When the early trailers of The Avengers, the most recent Walt Disney movie, were released last year, the response was lukewarm. Though excited about seeing four well-known characters – The Iron Man, The Hulk, Captain America, and Thor – together in action for the first time, critics were skeptical if the scriptwriters could come up with an exciting but credible storyline to attract a new generation of viewers.
Few doubters now remain. The movie grossed more than $200 million in its first week, the biggest ever opening in the U.S. The Avengers continues to reign as the top box office holder across the world and, within two weeks of release, has crossed the $1 billion mark in gross collections. If movie buffs continue to throng cinema halls for another couple of weeks, The Avengers could easily become the biggest blockbuster ever. But for The Walt Disney Company and Bob Iger, its chairman and CEO, the movie is only the opening move in a well orchestrated business plan that will pay handsome returns for several years to come.
To capitalize on its success, Disney has already announced a sequel to The Avengers and is expanding the range of merchandise based on the movie. The characters are certain to feature prominently in new shows across all Disney theme parks and cruise ships. The company’s interactive media division is expected to launch new video games based on The Avengers. For Disney, the opportunities springing from one blockbuster movie may seem almost endless. It is a business strategy Disney has perfected, better than any of its competitors so far.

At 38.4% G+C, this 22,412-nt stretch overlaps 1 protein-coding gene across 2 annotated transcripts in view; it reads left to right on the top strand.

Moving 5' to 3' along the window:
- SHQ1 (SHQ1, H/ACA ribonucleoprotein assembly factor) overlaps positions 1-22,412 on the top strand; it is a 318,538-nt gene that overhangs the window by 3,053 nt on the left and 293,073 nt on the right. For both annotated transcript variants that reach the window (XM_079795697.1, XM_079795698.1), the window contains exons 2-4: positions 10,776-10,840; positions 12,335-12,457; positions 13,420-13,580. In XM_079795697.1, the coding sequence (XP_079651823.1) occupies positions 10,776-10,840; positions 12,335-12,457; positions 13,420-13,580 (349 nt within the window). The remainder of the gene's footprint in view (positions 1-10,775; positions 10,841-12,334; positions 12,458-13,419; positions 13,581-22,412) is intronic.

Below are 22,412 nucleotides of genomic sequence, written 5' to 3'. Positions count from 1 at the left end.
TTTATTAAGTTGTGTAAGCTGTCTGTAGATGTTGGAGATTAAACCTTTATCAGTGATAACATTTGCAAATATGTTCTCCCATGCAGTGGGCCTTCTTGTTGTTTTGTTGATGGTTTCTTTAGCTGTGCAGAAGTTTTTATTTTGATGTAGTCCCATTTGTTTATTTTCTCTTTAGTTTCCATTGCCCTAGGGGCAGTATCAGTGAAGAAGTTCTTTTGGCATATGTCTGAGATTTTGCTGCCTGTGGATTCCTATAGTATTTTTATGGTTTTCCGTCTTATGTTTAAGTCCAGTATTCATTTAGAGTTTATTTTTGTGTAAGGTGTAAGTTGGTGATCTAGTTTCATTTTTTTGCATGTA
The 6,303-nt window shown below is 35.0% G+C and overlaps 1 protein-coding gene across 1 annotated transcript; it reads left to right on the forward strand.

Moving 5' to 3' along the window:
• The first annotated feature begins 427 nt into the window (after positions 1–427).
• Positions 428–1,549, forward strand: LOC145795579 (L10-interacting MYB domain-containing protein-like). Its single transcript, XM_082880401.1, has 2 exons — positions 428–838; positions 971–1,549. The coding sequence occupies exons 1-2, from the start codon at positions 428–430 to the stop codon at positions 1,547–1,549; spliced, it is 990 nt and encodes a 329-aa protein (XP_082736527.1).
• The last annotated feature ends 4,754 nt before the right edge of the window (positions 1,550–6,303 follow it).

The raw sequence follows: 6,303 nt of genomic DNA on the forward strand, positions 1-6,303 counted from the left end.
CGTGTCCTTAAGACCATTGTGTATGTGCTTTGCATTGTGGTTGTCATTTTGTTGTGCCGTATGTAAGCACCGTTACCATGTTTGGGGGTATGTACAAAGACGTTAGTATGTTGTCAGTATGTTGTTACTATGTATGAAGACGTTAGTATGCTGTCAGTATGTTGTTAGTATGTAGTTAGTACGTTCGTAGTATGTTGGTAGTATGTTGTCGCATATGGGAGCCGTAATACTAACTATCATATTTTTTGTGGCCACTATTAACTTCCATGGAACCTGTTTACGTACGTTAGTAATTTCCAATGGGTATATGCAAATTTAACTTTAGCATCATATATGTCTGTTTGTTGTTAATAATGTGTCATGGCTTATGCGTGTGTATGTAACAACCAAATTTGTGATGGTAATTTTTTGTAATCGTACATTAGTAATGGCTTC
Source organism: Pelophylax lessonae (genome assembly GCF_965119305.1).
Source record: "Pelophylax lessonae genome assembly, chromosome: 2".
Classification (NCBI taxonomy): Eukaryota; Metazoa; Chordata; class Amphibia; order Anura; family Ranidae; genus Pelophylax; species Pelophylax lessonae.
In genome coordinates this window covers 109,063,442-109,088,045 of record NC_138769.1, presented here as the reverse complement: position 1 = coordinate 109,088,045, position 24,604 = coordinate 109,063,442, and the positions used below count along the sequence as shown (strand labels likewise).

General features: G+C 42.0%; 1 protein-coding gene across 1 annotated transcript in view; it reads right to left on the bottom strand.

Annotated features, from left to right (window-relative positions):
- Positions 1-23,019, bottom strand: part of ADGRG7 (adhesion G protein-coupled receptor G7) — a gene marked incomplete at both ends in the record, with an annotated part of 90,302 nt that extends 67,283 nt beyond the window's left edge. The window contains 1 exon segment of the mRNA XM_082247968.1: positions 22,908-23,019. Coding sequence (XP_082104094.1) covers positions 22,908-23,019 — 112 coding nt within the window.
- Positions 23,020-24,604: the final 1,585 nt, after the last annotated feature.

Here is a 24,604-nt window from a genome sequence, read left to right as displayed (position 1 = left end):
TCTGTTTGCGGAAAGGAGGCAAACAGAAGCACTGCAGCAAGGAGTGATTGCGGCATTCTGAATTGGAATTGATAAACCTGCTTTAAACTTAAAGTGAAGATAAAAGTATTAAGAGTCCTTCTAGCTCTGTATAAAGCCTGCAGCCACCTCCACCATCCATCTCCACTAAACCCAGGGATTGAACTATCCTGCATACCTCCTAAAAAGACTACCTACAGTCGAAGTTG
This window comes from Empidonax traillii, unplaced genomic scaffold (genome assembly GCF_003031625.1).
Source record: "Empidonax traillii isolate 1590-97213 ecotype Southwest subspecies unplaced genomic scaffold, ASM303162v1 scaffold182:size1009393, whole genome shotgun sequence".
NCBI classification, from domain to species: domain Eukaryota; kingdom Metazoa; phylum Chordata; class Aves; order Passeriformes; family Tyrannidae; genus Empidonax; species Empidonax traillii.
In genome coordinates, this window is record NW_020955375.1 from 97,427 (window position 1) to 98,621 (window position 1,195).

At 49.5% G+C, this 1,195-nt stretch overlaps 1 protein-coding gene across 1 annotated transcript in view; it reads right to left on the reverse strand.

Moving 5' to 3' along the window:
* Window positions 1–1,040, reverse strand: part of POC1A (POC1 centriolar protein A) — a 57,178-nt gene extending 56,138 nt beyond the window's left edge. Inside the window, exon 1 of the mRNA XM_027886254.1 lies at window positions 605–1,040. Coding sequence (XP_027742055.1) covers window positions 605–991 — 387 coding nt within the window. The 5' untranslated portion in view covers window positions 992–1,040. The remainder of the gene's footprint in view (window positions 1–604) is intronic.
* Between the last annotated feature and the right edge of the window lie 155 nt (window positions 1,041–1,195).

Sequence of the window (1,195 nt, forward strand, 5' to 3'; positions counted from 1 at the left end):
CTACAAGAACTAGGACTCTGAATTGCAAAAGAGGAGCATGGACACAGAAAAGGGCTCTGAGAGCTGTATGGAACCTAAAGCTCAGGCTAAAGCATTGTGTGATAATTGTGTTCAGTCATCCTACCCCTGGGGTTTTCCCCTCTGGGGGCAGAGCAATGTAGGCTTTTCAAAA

For Bob Iger, the success of The Avengers is yet another validation of his efforts to revitalize Disney after the company lost some of its luster during the first half of the last decade. The $4.3 billion acquisition of Marvel Entertainment and the production of very successful movies featuring comic book characters such as The Iron Man and Captain America were part of Iger’s strategy to broaden Disney’s collection of superheroes and adorable creatures that could capture the imagination of millions. It was Iger who also brought Pixar, the legendary animation studio co-founded by Steve Jobs and behind successful movies such as Cars, Toy Story, and Finding Nemo, into the Disney fold in 2005, soon after he became CEO.
Bob is just very effective. He’s always calm and rational and makes sense, and therefore he gets things done through other people. He runs things without a heavy hand.
— Warren Buffett, Fortune Magazine, May 2012
Considering his successes, it now seems ironic that Bob Iger was not the automatic choice to become Disney CEO, even though he had been the company’s president for five years beginning in 2000. It was reported that Michael Eisner, who was CEO for more than two decades since 1984, was doubtful of Iger’s ability to succeed him. On Eisner’s advice, Disney’s board of directors initially searched for an external candidate, but decided that Iger’s credentials were too strong to ignore.